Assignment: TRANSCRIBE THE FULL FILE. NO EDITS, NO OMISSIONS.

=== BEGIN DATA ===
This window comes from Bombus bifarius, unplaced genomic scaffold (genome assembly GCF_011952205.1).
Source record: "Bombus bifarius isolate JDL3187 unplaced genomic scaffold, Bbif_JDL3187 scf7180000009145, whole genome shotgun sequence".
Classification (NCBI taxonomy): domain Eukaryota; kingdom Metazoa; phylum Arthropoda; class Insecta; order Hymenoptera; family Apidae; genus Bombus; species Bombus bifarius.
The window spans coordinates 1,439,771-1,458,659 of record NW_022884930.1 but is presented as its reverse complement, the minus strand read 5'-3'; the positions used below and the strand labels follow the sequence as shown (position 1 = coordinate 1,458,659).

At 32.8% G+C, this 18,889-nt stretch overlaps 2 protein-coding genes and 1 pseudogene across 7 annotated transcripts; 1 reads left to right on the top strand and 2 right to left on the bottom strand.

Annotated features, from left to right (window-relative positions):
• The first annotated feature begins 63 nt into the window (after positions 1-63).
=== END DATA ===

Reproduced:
This window comes from Bombus bifarius, unplaced genomic scaffold (genome assembly GCF_011952205.1).
Source record: "Bombus bifarius isolate JDL3187 unplaced genomic scaffold, Bbif_JDL3187 scf7180000009145, whole genome shotgun sequence".
Classification (NCBI taxonomy): domain Eukaryota; kingdom Metazoa; phylum Arthropoda; class Insecta; order Hymenoptera; family Apidae; genus Bombus; species Bombus bifarius.
The window spans coordinates 1,439,771-1,458,659 of record NW_022884930.1 but is presented as its reverse complement, the minus strand read 5'-3'; the positions used below and the strand labels follow the sequence as shown (position 1 = coordinate 1,458,659).

At 32.8% G+C, this 18,889-nt stretch overlaps 2 protein-coding genes and 1 pseudogene across 7 annotated transcripts; 1 reads left to right on the top strand and 2 right to left on the bottom strand.

Annotated features, from left to right (window-relative positions):
• The first annotated feature begins 63 nt into the window (after positions 1-63).